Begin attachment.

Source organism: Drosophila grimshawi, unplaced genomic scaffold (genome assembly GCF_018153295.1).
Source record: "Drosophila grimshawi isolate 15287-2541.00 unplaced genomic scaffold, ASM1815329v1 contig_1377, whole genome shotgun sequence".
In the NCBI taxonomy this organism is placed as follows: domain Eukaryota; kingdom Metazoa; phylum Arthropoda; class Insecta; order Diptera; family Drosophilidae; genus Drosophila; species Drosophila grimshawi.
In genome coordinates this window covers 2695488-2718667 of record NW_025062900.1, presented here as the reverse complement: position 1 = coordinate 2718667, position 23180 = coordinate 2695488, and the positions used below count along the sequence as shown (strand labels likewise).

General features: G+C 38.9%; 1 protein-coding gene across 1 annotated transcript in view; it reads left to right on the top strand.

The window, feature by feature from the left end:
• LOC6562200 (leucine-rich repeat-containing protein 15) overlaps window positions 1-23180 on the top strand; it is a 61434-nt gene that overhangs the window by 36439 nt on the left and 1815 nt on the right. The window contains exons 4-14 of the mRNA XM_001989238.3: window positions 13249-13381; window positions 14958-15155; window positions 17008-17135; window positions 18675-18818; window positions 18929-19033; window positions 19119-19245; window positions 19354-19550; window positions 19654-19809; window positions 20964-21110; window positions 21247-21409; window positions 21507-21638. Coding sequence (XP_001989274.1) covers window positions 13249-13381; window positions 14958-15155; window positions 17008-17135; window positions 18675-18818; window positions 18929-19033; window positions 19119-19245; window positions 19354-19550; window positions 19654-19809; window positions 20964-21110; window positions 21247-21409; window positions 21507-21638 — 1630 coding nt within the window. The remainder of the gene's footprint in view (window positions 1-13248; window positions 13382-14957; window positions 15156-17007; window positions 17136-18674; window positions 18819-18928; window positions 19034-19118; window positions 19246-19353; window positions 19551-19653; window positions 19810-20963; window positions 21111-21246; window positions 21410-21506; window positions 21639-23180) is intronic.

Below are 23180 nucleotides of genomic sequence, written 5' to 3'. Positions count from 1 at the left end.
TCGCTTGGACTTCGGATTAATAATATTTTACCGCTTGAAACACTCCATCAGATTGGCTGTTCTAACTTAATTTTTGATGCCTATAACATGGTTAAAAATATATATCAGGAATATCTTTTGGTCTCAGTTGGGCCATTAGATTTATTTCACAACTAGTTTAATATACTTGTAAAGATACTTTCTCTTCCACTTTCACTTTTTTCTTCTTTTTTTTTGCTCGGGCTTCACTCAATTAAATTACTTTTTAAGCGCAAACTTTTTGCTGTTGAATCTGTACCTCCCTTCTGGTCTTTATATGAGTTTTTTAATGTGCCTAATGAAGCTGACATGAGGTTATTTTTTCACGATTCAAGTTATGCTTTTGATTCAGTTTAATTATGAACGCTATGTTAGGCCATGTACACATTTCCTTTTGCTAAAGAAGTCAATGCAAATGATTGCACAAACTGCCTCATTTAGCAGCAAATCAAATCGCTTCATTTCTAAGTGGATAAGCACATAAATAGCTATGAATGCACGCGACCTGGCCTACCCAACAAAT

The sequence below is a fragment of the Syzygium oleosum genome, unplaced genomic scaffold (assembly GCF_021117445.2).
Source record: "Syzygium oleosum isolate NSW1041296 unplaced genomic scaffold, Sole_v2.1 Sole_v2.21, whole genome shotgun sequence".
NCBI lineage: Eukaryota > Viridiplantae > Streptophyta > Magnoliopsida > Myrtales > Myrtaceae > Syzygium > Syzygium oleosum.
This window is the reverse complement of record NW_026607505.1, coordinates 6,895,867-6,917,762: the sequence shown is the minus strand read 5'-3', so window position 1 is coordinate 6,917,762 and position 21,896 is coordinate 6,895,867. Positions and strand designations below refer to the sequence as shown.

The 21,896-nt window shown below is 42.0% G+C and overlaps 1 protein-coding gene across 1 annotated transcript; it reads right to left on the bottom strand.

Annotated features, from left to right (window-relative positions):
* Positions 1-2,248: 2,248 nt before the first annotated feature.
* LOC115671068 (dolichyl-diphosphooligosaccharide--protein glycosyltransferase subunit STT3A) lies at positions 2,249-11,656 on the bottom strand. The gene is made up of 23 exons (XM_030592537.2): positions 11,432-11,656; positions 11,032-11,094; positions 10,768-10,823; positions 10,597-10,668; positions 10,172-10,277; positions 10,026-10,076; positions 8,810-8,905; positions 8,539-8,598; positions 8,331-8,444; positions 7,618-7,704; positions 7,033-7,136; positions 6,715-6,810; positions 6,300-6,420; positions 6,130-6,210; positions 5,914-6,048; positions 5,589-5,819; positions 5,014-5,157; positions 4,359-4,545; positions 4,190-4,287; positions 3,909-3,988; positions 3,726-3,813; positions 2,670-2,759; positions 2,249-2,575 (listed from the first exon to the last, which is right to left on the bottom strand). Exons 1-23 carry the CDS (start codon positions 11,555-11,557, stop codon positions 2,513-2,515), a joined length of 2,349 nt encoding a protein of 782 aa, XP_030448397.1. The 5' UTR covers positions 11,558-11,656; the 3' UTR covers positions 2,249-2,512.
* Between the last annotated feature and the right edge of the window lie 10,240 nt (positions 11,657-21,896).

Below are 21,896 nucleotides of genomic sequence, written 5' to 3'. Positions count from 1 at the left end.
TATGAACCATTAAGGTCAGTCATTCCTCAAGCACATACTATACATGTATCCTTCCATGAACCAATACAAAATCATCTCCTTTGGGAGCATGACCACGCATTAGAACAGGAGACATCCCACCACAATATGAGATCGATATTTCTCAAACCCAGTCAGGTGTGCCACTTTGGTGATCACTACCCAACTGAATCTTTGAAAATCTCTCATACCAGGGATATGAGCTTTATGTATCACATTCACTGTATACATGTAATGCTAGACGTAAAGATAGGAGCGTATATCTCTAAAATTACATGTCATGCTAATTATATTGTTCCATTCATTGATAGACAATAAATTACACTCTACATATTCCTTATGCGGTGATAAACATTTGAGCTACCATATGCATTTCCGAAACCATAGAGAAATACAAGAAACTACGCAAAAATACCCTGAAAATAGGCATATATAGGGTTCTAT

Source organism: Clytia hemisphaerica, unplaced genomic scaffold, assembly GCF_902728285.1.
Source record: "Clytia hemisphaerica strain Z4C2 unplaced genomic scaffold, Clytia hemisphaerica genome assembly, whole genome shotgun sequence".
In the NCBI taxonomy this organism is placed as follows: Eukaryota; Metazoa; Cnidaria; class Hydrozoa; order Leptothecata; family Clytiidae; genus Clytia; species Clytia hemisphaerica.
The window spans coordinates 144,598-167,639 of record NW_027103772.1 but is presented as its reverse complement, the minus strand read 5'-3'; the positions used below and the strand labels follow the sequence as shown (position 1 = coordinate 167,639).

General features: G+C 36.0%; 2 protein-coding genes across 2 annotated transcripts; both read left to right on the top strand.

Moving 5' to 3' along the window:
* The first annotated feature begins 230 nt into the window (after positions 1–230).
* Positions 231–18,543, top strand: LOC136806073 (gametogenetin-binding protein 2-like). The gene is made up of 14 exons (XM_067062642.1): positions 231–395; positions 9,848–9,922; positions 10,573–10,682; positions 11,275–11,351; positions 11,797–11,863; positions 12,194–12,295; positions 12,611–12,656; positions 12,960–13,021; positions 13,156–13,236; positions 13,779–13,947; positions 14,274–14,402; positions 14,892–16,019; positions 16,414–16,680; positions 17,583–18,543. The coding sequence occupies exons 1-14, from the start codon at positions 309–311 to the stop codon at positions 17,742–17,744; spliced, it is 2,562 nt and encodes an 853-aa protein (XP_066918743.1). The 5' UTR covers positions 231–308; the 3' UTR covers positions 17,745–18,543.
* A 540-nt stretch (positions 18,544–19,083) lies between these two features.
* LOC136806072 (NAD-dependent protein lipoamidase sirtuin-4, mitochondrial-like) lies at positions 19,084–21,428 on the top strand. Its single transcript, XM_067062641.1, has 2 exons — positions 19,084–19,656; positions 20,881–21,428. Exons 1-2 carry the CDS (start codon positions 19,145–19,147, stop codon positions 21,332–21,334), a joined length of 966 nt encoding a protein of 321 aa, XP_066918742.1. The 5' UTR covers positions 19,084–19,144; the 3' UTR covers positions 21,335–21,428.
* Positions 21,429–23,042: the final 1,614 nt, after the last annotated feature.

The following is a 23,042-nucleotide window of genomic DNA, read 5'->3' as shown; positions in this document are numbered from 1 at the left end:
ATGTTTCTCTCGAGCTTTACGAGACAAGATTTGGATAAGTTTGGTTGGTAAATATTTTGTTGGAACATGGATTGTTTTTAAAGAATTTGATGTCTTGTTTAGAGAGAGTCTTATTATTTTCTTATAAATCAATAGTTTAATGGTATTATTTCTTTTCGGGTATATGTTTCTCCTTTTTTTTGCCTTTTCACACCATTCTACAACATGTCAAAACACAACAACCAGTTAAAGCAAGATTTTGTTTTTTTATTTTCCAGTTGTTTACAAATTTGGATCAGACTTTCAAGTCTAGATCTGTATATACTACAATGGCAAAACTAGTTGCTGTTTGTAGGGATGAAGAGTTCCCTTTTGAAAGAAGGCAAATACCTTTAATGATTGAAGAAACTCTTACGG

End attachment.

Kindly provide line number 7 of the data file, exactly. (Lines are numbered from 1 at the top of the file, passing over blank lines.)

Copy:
• LOC6562200 (leucine-rich repeat-containing protein 15) overlaps window positions 1-23180 on the top strand; it is a 61434-nt gene that overhangs the window by 36439 nt on the left and 1815 nt on the right. The window contains exons 4-14 of the mRNA XM_001989238.3: window positions 13249-13381; window positions 14958-15155; window positions 17008-17135; window positions 18675-18818; window positions 18929-19033; window positions 19119-19245; window positions 19354-19550; window positions 19654-19809; window positions 20964-21110; window positions 21247-21409; window positions 21507-21638. Coding sequence (XP_001989274.1) covers window positions 13249-13381; window positions 14958-15155; window positions 17008-17135; window positions 18675-18818; window positions 18929-19033; window positions 19119-19245; window positions 19354-19550; window positions 19654-19809; window positions 20964-21110; window positions 21247-21409; window positions 21507-21638 — 1630 coding nt within the window. The remainder of the gene's footprint in view (window positions 1-13248; window positions 13382-14957; window positions 15156-17007; window positions 17136-18674; window positions 18819-18928; window positions 19034-19118; window positions 19246-19353; window positions 19551-19653; window positions 19810-20963; window positions 21111-21246; window positions 21410-21506; window positions 21639-23180) is intronic.